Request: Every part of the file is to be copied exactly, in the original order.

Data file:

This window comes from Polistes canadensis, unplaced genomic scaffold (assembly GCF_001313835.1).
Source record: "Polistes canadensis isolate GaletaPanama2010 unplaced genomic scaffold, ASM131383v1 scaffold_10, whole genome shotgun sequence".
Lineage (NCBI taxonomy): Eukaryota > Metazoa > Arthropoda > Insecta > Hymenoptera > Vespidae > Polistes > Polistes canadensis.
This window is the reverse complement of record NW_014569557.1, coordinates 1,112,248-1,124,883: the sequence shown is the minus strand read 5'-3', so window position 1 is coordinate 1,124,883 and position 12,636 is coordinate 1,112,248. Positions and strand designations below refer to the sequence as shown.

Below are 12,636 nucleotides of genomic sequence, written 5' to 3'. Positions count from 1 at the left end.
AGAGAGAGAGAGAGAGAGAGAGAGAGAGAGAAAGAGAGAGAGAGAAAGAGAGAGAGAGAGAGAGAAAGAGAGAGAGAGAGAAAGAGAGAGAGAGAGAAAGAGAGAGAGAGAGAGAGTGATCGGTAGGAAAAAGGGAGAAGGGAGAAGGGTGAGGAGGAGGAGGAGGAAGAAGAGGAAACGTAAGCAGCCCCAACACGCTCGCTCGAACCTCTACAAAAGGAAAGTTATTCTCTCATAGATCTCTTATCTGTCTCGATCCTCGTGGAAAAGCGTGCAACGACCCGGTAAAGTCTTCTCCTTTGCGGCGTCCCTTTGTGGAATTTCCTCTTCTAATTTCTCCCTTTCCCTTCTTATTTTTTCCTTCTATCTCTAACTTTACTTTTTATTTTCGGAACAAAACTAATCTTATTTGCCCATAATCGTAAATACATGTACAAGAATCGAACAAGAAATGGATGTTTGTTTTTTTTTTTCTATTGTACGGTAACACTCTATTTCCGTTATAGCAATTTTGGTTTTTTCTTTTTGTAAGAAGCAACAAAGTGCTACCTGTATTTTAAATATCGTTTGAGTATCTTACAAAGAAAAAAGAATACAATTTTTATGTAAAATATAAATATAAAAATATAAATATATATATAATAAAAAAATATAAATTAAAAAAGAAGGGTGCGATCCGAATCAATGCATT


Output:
This window comes from Polistes canadensis, unplaced genomic scaffold (assembly GCF_001313835.1).
Source record: "Polistes canadensis isolate GaletaPanama2010 unplaced genomic scaffold, ASM131383v1 scaffold_10, whole genome shotgun sequence".
Lineage (NCBI taxonomy): Eukaryota > Metazoa > Arthropoda > Insecta > Hymenoptera > Vespidae > Polistes > Polistes canadensis.
This window is the reverse complement of record NW_014569557.1, coordinates 1,112,248-1,124,883: the sequence shown is the minus strand read 5'-3', so window position 1 is coordinate 1,124,883 and position 12,636 is coordinate 1,112,248. Positions and strand designations below refer to the sequence as shown.

Below are 12,636 nucleotides of genomic sequence, written 5' to 3'. Positions count from 1 at the left end.
AGAGAGAGAGAGAGAGAGAGAGAGAGAGAGAAAGAGAGAGAGAGAAAGAGAGAGAGAGAGAGAGAAAGAGAGAGAGAGAGAAAGAGAGAGAGAGAGAAAGAGAGAGAGAGAGAGAGTGATCGGTAGGAAAAAGGGAGAAGGGAGAAGGGTGAGGAGGAGGAGGAGGAAGAAGAGGAAACGTAAGCAGCCCCAACACGCTCGCTCGAACCTCTACAAAAGGAAAGTTATTCTCTCATAGATCTCTTATCTGTCTCGATCCTCGTGGAAAAGCGTGCAACGACCCGGTAAAGTCTTCTCCTTTGCGGCGTCCCTTTGTGGAATTTCCTCTTCTAATTTCTCCCTTTCCCTTCTTATTTTTTCCTTCTATCTCTAACTTTACTTTTTATTTTCGGAACAAAACTAATCTTATTTGCCCATAATCGTAAATACATGTACAAGAATCGAACAAGAAATGGATGTTTGTTTTTTTTTTTCTATTGTACGGTAACACTCTATTTCCGTTATAGCAATTTTGGTTTTTTCTTTTTGTAAGAAGCAACAAAGTGCTACCTGTATTTTAAATATCGTTTGAGTATCTTACAAAGAAAAAAGAATACAATTTTTATGTAAAATATAAATATAAAAATATAAATATATATATAATAAAAAAATATAAATTAAAAAAGAAGGGTGCGATCCGAATCAATGCATT